RESEARCH ROUNDUP The research roundup provides quick synopses of COVID-19-related research.

From Emerging Infectious Diseases, a case report from Thailand of a veterinarian who was diagnosed with COVID-19 after treating and being sneezed on by a domestic cat owned by a person infected with SARS-CoV-2 at the time. Genetic analysis supports the hypothesis that viral transmission occurred from the owner to the cat and then from the cat to the veterinarian. Notably, the veterinarian was wearing an N95 during the cat’s examination, leading the researchers to postulate her eyes were left vulnerable to infection when the cat sneezed in her face, highlighting the importance of face shields or goggles, in addition to masks, to prevent transmission.

From JAMA Internal Medicine, a study suggesting that patients of African ancestry with sickle cell trait (SCT) and associated history of one of several kidney conditions were at increased risk of mortality and acute kidney failure following COVID-19. The results strongly support advising that patients with SCT be regarded as at high-risk of COVID-19.

From The Journal of Infectious Diseases, a cohort study evaluating the risk of SARS-CoV-2 infection and severe COVID-19 disease in persons with Down syndrome (DS) and matched controls prior to available vaccination. Though the risk of infection among individuals with DS was 32% lower than their matched counterparts (aHR 0.68, 95% CI: 0.56-0.83), the rate of severe COVID-19 disease was 6-fold higher (aHR 6.14, 95% CI: 1.87-20.16). The results support better infection monitoring, early treatment, and vaccination for individuals with DS.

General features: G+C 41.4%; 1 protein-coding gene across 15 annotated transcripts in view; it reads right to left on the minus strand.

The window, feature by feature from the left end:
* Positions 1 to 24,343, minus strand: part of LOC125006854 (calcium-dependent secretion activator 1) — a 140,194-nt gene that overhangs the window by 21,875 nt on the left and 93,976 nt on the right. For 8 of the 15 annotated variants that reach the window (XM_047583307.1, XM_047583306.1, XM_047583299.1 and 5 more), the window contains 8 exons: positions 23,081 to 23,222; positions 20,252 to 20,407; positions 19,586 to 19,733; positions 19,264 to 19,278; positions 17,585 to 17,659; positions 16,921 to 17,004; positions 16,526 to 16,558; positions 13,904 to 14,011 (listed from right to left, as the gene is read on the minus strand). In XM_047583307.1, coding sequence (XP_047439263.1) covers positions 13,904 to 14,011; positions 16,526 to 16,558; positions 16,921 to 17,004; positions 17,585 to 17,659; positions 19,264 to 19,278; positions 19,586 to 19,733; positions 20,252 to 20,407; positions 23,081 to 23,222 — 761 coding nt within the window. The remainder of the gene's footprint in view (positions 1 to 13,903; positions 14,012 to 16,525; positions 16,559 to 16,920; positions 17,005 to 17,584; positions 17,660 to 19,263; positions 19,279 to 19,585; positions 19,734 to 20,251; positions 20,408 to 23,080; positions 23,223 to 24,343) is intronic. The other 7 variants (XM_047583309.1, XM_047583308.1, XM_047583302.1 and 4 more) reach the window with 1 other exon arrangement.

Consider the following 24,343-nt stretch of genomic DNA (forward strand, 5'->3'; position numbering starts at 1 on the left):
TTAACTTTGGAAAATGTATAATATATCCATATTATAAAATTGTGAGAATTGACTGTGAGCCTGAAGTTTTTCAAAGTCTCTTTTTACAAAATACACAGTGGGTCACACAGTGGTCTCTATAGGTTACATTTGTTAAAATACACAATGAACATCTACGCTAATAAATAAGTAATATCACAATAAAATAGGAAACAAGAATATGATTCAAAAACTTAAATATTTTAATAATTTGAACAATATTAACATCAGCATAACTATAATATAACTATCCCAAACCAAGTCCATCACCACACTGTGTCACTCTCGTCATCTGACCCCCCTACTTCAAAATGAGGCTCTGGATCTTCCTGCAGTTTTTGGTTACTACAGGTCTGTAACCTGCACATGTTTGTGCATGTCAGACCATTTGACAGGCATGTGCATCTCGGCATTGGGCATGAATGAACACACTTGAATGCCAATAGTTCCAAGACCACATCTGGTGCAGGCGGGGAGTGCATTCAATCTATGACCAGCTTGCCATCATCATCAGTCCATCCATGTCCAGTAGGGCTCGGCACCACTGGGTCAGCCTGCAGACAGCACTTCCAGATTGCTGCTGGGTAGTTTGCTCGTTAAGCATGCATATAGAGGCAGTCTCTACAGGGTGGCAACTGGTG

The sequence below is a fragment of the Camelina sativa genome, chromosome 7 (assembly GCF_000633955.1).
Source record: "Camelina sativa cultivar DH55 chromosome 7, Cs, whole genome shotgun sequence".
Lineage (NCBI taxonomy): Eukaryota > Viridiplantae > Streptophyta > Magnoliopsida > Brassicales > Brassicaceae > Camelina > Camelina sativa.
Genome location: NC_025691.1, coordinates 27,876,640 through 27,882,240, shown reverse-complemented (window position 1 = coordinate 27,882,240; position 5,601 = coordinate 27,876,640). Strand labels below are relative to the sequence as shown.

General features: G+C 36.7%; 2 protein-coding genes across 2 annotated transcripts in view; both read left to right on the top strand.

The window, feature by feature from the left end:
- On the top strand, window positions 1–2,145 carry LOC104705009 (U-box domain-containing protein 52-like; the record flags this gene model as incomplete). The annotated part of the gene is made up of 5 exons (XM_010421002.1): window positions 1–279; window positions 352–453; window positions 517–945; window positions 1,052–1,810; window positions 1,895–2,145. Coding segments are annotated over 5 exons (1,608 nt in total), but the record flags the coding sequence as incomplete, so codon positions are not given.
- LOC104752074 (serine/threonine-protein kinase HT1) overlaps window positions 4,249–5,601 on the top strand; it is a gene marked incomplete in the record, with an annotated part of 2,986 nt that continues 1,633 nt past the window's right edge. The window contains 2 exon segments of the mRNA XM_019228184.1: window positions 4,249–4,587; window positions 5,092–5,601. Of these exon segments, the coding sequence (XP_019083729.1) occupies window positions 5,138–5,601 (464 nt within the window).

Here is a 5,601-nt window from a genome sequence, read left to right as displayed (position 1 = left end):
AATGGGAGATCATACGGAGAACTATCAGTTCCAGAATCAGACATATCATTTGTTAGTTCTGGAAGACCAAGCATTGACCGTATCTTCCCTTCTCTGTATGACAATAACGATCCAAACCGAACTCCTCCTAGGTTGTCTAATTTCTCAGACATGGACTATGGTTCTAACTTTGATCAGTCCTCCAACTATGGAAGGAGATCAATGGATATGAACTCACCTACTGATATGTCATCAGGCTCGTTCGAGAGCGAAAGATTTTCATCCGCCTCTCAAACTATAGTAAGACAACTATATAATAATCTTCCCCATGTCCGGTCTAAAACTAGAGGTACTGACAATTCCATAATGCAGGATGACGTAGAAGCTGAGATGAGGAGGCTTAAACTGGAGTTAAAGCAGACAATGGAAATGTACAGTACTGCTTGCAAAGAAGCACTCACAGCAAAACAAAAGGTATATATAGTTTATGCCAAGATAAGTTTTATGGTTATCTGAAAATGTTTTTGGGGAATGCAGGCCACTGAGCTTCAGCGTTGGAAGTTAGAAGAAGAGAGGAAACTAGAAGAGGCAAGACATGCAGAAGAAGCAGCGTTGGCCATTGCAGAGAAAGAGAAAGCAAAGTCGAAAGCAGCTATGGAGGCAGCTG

From the New England Journal of Medicine, a cohort study of US children aged 5-11 who were vaccinated on or after November 23, 2021, compared with matched controls who were unvaccinated to estimate the effectiveness of the Pfizer-BioNTech vaccine at the start of the Omicron surge. The estimated vaccine effectiveness against symptomatic COVID-19 was 18% (95% CI: -2 to 34) at 14 to 27 days after the first dose and 48% (95% CI: 29 to 63) at 7 to 21 days after the second dose, showing moderate protection as Omicron was becoming dominant. 

From Pediatrics, a multicenter prospective observational cohort study conducted in 25 US pediatric hospitals that followed COVID-19 patients under age 21 who were hospitalized between May 2020 and May 2021 for COVID-19 or multisystem inflammatory syndrome in children (MIS-C) for 2-4 months after admission. The researchers found that more than 1 in 4 children with COVID-19 or MIS-C experienced persistent symptoms or activity impairment for at least 2 months. Those patients with MIS-C who have respiratory problems or obesity had a higher risk of prolonged recovery.

From Scientific Reports, a mathematical modeling study examining how human movement—from home to other locations such as school, work, and elsewhere—social distancing behavior, and other restrictive measures such as quarantine affect COVID-19 dynamics within a population. The study’s model showed that SARS-CoV-2 transmission is most attributable to the home location, including gatherings of relatives and close friends. Therefore, limiting encounters or travel to other locations is only effective if the same social distancing measures are also effectively implemented in the home setting.